The Book Thief works in a collection of short stories strewn together by Death’s narrative whims. There are two differentiated short stories included in the book ‘authored and illustrated’ by the character Max. There are the excerpts read from books being read in the book. And then there is The Book Thief as authored by Liesel, from which Death is relaying many of the accounts. This stitched collection adds to the necessity for a slower read. First there are the words and images, and then the whole of a story, and then you must place it into the greater story which may yet need to fit into the book you picked up to read. Everything included works into the overall story, some moments more seamlessly than others. This is not a book you just read and contemplate as an easy whole, unless you are quicker with the meanings of some of those shorter stories. I am still working out “The Word Shaker.”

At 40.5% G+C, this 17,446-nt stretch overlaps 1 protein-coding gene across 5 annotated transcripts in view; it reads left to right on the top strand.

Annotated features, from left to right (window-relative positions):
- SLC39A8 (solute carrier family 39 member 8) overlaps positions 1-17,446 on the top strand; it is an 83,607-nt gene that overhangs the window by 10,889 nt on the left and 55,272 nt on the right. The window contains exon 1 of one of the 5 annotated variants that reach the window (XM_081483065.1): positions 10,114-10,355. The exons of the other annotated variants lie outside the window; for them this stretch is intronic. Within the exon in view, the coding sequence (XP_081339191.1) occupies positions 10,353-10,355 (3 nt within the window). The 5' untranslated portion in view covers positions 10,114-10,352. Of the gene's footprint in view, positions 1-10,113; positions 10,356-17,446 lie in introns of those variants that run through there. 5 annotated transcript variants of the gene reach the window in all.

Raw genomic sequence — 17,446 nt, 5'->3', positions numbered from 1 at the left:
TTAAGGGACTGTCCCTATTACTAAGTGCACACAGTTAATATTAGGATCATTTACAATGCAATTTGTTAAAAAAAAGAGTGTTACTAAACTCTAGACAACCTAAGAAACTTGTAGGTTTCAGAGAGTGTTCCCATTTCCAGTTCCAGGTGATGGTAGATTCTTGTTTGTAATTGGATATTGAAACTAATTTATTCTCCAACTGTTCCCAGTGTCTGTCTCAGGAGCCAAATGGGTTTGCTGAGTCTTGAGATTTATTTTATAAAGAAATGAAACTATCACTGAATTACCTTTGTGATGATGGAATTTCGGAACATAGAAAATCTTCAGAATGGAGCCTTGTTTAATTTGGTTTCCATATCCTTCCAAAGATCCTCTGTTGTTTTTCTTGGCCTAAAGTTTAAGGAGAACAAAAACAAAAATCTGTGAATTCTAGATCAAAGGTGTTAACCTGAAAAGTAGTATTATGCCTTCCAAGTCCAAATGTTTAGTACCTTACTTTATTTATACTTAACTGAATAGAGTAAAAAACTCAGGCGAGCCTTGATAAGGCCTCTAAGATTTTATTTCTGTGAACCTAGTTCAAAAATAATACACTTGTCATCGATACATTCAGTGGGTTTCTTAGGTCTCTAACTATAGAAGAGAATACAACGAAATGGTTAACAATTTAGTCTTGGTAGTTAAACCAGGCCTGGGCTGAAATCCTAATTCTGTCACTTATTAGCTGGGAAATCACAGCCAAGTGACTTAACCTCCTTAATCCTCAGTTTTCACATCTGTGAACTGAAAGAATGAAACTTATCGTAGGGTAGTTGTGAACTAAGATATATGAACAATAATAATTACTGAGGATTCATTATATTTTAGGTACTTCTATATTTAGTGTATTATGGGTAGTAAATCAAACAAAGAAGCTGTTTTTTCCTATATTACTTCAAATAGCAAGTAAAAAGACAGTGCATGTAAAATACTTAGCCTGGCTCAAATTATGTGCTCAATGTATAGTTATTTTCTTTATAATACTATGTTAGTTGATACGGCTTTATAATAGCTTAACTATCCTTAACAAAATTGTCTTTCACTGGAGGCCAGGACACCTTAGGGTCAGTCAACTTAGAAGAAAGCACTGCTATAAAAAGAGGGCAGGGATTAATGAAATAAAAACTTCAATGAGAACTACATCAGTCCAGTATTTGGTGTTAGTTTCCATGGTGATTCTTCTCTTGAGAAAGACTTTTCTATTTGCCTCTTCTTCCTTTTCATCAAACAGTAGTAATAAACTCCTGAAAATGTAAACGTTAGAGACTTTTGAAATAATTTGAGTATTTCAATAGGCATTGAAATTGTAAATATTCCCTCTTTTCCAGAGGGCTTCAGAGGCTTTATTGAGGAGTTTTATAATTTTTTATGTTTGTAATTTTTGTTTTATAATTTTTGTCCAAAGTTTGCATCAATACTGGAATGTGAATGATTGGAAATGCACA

What is tricky (risky) in the collecting stories to retell as a greater movement, is if one of the stories fails–or alienates in its indecipherability.

Evident in the book was a desire/need to ground the reader in its logic. This must be historical fiction, not fantasy–the book begs; understanding that Death as a narrator is an less-usual approach. One of the book’s greatest impacts is that it resides in a horrific true historical event. This is not to say, of course, that Fantasy needn’t follow a logic base. Each book/story creates a premise of logic that demands recognition. In The Book Thief a premise is that Death retrieved a book written by Liesel (The Book Thief) and he can confidently show us her life because he has read the book; those parts where Death could not plausibly be present can still be told. Death reminds the reader that he can tell the stories because Liesel told them to him. And so when the story appears so well detailed and breathing, it is because Liesel is observant and gifted, so the story she writes down and Death tells us seems to reaffirm. The story is careful in its crafting, and resides very dangerously close to clever.